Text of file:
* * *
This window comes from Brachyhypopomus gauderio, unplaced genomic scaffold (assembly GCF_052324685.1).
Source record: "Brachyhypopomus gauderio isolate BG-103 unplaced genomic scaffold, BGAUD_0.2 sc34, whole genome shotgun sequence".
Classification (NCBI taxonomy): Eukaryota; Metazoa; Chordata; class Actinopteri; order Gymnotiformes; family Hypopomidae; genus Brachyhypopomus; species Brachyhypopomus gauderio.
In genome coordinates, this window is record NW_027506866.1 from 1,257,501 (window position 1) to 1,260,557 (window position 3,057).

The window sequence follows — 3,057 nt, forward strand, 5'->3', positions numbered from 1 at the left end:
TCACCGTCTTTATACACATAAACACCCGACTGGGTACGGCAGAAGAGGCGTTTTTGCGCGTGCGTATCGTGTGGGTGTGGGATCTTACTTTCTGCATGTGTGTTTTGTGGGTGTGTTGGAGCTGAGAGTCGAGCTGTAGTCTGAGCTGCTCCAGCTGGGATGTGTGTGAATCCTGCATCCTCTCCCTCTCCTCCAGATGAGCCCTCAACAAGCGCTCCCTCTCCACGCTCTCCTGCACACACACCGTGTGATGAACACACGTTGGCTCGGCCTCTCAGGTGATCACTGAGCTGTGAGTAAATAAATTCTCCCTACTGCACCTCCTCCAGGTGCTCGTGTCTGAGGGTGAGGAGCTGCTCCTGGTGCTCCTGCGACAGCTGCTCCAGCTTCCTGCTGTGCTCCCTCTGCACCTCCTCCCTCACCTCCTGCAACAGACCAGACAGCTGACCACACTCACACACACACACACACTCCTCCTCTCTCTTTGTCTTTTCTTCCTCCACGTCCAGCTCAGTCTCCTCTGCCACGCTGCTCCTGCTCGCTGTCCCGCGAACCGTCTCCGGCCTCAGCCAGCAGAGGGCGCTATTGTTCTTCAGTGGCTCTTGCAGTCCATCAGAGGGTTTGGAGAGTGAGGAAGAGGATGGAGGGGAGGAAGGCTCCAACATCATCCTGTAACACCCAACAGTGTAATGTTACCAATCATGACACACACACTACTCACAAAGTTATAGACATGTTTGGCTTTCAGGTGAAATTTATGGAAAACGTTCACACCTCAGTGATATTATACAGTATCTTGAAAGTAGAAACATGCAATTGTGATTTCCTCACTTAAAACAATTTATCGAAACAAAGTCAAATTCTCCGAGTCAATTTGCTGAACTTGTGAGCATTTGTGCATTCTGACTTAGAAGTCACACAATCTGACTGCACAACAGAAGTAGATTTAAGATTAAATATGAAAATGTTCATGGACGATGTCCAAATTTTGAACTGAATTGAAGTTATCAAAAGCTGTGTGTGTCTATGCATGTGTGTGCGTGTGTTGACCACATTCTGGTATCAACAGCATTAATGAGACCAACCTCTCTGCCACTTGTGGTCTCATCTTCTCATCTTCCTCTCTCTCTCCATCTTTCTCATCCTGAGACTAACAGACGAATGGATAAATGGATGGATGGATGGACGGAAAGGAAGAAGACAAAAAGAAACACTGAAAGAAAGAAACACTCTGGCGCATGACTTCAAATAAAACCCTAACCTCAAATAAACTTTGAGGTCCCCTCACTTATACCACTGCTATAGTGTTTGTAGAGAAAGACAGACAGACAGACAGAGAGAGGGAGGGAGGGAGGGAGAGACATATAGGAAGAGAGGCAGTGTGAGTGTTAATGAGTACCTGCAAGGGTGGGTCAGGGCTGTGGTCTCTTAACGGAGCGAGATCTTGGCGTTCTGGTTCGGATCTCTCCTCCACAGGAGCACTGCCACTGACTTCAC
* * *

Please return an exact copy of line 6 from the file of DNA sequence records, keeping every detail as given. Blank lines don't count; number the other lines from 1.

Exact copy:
TCACCGTCTTTATACACATAAACACCCGACTGGGTACGGCAGAAGAGGCGTTTTTGCGCGTGCGTATCGTGTGGGTGTGGGATCTTACTTTCTGCATGTGTGTTTTGTGGGTGTGTTGGAGCTGAGAGTCGAGCTGTAGTCTGAGCTGCTCCAGCTGGGATGTGTGTGAATCCTGCATCCTCTCCCTCTCCTCCAGATGAGCCCTCAACAAGCGCTCCCTCTCCACGCTCTCCTGCACACACACCGTGTGATGAACACACGTTGGCTCGGCCTCTCAGGTGATCACTGAGCTGTGAGTAAATAAATTCTCCCTACTGCACCTCCTCCAGGTGCTCGTGTCTGAGGGTGAGGAGCTGCTCCTGGTGCTCCTGCGACAGCTGCTCCAGCTTCCTGCTGTGCTCCCTCTGCACCTCCTCCCTCACCTCCTGCAACAGACCAGACAGCTGACCACACTCACACACACACACACACTCCTCCTCTCTCTTTGTCTTTTCTTCCTCCACGTCCAGCTCAGTCTCCTCTGCCACGCTGCTCCTGCTCGCTGTCCCGCGAACCGTCTCCGGCCTCAGCCAGCAGAGGGCGCTATTGTTCTTCAGTGGCTCTTGCAGTCCATCAGAGGGTTTGGAGAGTGAGGAAGAGGATGGAGGGGAGGAAGGCTCCAACATCATCCTGTAACACCCAACAGTGTAATGTTACCAATCATGACACACACACTACTCACAAAGTTATAGACATGTTTGGCTTTCAGGTGAAATTTATGGAAAACGTTCACACCTCAGTGATATTATACAGTATCTTGAAAGTAGAAACATGCAATTGTGATTTCCTCACTTAAAACAATTTATCGAAACAAAGTCAAATTCTCCGAGTCAATTTGCTGAACTTGTGAGCATTTGTGCATTCTGACTTAGAAGTCACACAATCTGACTGCACAACAGAAGTAGATTTAAGATTAAATATGAAAATGTTCATGGACGATGTCCAAATTTTGAACTGAATTGAAGTTATCAAAAGCTGTGTGTGTCTATGCATGTGTGTGCGTGTGTTGACCACATTCTGGTATCAACAGCATTAATGAGACCAACCTCTCTGCCACTTGTGGTCTCATCTTCTCATCTTCCTCTCTCTCTCCATCTTTCTCATCCTGAGACTAACAGACGAATGGATAAATGGATGGATGGATGGACGGAAAGGAAGAAGACAAAAAGAAACACTGAAAGAAAGAAACACTCTGGCGCATGACTTCAAATAAAACCCTAACCTCAAATAAACTTTGAGGTCCCCTCACTTATACCACTGCTATAGTGTTTGTAGAGAAAGACAGACAGACAGACAGAGAGAGGGAGGGAGGGAGGGAGAGACATATAGGAAGAGAGGCAGTGTGAGTGTTAATGAGTACCTGCAAGGGTGGGTCAGGGCTGTGGTCTCTTAACGGAGCGAGATCTTGGCGTTCTGGTTCGGATCTCTCCTCCACAGGAGCACTGCCACTGACTTCAC